I think it is clear for the cat metaphor. The cat is either alive or dead and the observation does not change the outcome. The cat must have been dead/alive before we open the box.

For particles, what if we find an indirect way to measure the momentum or the position of the particle? Such that it will ALWAYS give you the exact same outcome? How would the theoretical physicists interpret it?

Christian Vogel said...

Wow, great art of thinking.....also your brilliant article about the link between consciousness and QM

My question is: Couldn't the Transactional Interpretation of QM by John Cramer, when time is responsible for decoherence solve the problem ?

My concept is that consciousness aka information is crucial for creation and to equate consciousness with waves and fields with speed of light,the wave eqauation and probability. I believe in time to be responsible when coherent probabilty becomes decoherent mater. We can even interprete "....in the beginning was the word...." of the gospel of John to see information and consciousness to be crucial for creation.

We might find a solution for the miracle of creation when we compare the christian trinity of father, son and holy spirit with the scientifical trinity of energy, matter and consciousness/information. The pattern is the same. There is something material: matter and son, something immaterial: energy and father and something mental: consciousness/information and holy spirit.......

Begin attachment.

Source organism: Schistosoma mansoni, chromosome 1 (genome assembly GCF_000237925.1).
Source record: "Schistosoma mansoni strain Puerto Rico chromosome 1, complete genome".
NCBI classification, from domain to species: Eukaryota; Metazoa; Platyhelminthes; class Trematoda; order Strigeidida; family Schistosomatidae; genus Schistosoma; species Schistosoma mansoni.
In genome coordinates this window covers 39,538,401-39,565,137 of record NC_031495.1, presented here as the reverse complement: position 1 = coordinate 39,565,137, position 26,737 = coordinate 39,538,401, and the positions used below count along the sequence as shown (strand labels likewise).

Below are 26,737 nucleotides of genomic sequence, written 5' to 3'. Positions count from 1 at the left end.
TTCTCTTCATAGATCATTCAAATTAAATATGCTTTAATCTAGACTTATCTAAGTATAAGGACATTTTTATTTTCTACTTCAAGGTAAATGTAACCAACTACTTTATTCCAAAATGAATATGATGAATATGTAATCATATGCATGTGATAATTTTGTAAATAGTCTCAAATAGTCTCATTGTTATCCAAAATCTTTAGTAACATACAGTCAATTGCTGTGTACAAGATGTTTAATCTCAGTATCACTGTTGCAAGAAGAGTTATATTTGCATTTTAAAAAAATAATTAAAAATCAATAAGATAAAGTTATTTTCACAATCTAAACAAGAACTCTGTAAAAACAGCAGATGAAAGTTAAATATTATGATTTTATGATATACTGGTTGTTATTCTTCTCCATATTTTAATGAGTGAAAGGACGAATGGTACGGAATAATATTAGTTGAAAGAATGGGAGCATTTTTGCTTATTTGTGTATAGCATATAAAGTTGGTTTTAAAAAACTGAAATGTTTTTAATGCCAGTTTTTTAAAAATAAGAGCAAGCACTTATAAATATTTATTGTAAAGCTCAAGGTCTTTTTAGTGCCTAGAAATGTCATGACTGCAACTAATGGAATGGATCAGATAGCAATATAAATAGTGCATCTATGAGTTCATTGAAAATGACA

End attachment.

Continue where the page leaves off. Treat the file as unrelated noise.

Physics need energy for the singularity and the bigbang and to be honest: it needs a little bit more than energy: it needs consciousness, information, equations to build a universe......

We might ask the question why of all things it was necessary to quantize energy to avoid the ultraviolet catastrophe while we consider ultraviolet as an "event horizon" of the visible to the unvisible.

What if "love" is like coherence,like a harmony of waves and fields and to be felt physically as e(nergy)motion, excuted by a move of our mind.

In one of his books Douglas Adams mentions: "The Universe is a product of its own fantasy" and i believe there is no smarter and easier explanation of creation than this sentence......